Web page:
Marcia Brown

Marcia Brown is a writing fellow at The American Prospect. Her email is

Recent Articles

As Republican Legislators Seek to Ban Abortion, Voters in Every Single State Reject That Change

A new poll shows fewer than a quarter of voters in any state favor the outright abortion bans some Republicans are now trying to enact.

Yesterday in the Tennessee state senate, legislators held a hearing on an amendment to ban abortion in the state. Once “a viable pregnancy is presumed to exist or has been confirmed,” women would be banned from getting abortions. They explicitly discussed what’s the best strategy to get to the Supreme Court and win. This amendment goes even further than the so-called heartbeat bills that ban abortion at six weeks—or two weeks after a woman misses her period. The senators debated whether to add this even more stringent ban to the six-week abortion ban. “Most women don’t realize they’re pregnant until seven weeks or so, and women skip periods if they’re sick or if they’re traveling or if they’re irregular or if they’re on certain medications,” says Freda Levenson, legal director for the ACLU of Ohio. “Not everyone’s period is like clockwork, and two weeks late is not that late so they may not think they...

Kansas and Missouri Call a Truce in Corporate-Welfare Border War

Governments in both states have wooed Kansas City–area businesses with tax breaks to relocate across state lines. Now they’re partnering to stop the giveaways.

An executive order by Kansas Governor Laura Kelly and legislation signed by Missouri Governor Mike Parson mark the first time in U.S. history that two states have had a legally binding agreement that ends subsidies for corporations relocating within one labor market—in this case the Kansas City metro area—but across a state line. “I think it’s significant that two very red states did this first. I think it proves that this is not an elite coastal democratic idea but it is a local business fairness idea,” says Greg LeRoy, executive director of Good Jobs First, a Washington, D.C., organization that advocates for accountability in economic development. Companies can make huge amounts of money in tax breaks and other perks by skipping over the Kansas-Missouri state line in the Kansas City area and taking economic-development subsidies. This has been nicknamed the economic “ border war ,” with Kansas and Missouri state governments doing combat to...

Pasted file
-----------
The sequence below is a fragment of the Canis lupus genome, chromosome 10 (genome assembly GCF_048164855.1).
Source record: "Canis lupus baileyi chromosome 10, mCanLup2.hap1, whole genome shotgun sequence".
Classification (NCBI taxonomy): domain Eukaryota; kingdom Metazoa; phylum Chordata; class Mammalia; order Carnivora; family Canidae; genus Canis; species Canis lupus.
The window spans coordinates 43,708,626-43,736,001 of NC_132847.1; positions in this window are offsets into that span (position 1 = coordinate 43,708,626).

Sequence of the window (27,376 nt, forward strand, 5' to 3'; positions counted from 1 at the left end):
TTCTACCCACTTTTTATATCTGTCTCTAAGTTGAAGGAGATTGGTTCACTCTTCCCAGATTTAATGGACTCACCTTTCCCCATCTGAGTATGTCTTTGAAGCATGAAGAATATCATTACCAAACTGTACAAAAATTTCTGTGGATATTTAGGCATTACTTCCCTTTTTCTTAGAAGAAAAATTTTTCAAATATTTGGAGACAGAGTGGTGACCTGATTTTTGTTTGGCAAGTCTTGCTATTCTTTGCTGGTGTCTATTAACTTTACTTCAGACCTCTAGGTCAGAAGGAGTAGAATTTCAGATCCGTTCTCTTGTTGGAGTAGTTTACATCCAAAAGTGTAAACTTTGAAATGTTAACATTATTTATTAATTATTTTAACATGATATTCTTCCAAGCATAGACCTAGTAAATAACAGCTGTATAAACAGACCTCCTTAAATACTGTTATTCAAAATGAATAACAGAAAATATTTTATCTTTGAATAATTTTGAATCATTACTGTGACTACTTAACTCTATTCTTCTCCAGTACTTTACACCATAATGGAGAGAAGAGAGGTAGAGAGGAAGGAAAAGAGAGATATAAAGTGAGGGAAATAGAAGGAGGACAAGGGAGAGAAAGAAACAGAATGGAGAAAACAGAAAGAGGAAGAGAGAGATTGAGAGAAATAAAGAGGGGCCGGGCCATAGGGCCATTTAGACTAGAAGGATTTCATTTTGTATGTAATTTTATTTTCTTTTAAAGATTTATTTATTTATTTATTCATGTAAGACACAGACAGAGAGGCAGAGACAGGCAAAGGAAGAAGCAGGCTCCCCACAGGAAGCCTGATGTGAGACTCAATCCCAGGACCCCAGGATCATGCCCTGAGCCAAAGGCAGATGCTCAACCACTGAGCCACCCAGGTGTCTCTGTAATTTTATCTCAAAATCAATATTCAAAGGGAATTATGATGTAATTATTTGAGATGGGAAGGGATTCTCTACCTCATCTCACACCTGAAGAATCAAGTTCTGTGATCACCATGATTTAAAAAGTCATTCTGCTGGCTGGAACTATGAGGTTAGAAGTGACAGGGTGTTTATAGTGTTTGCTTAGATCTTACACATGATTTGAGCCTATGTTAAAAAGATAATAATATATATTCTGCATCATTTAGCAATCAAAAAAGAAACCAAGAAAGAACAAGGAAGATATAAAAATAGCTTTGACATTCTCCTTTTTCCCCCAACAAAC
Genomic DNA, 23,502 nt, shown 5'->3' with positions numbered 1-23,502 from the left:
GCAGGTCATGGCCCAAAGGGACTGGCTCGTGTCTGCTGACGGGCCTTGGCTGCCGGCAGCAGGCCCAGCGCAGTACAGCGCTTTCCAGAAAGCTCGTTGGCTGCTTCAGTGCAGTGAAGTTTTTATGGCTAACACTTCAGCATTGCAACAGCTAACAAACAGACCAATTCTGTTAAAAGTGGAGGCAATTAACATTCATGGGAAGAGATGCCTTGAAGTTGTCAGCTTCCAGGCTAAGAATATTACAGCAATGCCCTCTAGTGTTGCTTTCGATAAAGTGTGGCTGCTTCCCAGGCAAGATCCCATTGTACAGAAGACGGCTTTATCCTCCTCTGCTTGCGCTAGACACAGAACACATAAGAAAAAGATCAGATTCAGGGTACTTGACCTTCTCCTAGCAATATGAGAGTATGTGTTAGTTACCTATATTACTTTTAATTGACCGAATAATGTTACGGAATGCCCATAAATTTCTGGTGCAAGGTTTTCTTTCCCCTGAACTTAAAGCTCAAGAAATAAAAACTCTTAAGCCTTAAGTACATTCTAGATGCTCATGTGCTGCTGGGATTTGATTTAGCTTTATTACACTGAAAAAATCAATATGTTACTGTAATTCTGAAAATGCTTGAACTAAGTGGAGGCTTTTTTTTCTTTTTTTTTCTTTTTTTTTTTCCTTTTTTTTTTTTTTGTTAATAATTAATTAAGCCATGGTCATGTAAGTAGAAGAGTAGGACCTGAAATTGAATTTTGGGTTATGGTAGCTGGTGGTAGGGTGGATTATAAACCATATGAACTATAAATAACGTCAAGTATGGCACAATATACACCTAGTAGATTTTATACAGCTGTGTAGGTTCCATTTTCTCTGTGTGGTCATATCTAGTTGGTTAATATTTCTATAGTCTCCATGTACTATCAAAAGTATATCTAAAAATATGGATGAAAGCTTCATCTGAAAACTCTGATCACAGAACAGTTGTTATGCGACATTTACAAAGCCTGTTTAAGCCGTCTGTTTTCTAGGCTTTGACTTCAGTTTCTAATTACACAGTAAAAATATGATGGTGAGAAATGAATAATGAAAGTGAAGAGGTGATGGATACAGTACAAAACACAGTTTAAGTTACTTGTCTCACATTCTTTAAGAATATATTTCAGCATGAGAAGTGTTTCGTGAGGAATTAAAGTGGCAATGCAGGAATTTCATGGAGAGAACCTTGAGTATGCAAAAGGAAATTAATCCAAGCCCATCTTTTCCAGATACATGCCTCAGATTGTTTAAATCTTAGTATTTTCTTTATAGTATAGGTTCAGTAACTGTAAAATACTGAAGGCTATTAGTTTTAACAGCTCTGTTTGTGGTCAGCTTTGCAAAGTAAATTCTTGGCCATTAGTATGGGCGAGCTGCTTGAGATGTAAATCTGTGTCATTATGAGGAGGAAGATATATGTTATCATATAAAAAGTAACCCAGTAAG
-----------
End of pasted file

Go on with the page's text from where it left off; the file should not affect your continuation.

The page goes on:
We’re Having the Wrong Debate About the Border

Democrats are talking about decriminalizing the border, but they’re missing the point—and it will cost them.

The word “asylum” was spoken only six times during each of last week’s Democratic presidential debates. With a southern border more fortified than it ever has been, asylum is one of the primary ways migrants gain entrance to the U.S., and is responsible for the majority of the recent surge in border crossings . Indeed, the situation at the border can best be described as an asylum crisis. While Democrats recognize that asylum is a legal process that the U.S. must by law provide, they don’t seem to realize just how many people need asylum. A working asylum system would need to function more efficiently, humanely, and—frankly—allow entry to a lot more people. Instead of addressing everything Trump is doing to prevent asylum seekers from accessing the system, Democrats have been focused on decriminalizing the border , a solution that only addresses some of the host of challenges in our immigration system. Senator Bernie Sanders has proposed the main...

Who’s Writing the 2020 Candidates’ Policies?

A survey of the advisers and staffers behind the leading presidential hopefuls

The 2020 presidential campaign has been notable for its focus on policy (Thanks, Senator Warren!), with candidates drawing distinctions through plans and proposals. But we should reserve at least some thought for the backgrounds of the advisers helping candidates construct the policies. Campaigns often turn to experts in various fields, as well as a network of policy advisers with whom they feel comfortable, and these are the people a victorious candidate usually hires for their cabinet, too. “Voters really should want those questions asked and answered,” says Jeff Hauser. “Who is an adviser now would be who will be an executive adviser [to the president later].” Hauser , executive director of the Revolving Door Project, specializes in political corruption and has driven the idea that personnel, at least in the case of presidential campaigns, is policy. For this week’s debates, the Prospect has compiled some background on the main policy influencers in...

A Court Ruling Isn’t Enough to Save Asylum

The Trump administration’s latest rule sought to bar virtually all asylum seekers from filing in the U.S.—and a federal judge in California just blocked it.

The Trump administration, after weeks of incremental steps toward ending asylum in the U.S., entered a rule into the Federal Register to effectively bar all asylum seekers from filing at the southern border. But last night, a judge in California said that the rule went too far. Granting a preliminary injunction to the American Civil Liberties Union’s lawyers, Judge Jon Tigar, presiding over the U.S. District Court for the Northern District of California, handed the groups challenging Trump’s rule a major victory . The rule, Tigar notes, is “arbitrary and capricious,” and the injunction takes effect immediately. The federal judge’s decision may not be enough to prevent the administration from reaching its goal. Stephen Miller, a Trump adviser on immigration issues, wants zero refugees in the U.S.—and he’s said as much . Indeed, policies such as Migrant Protection Protocols, metering, proposed safe third country agreements, and others have made...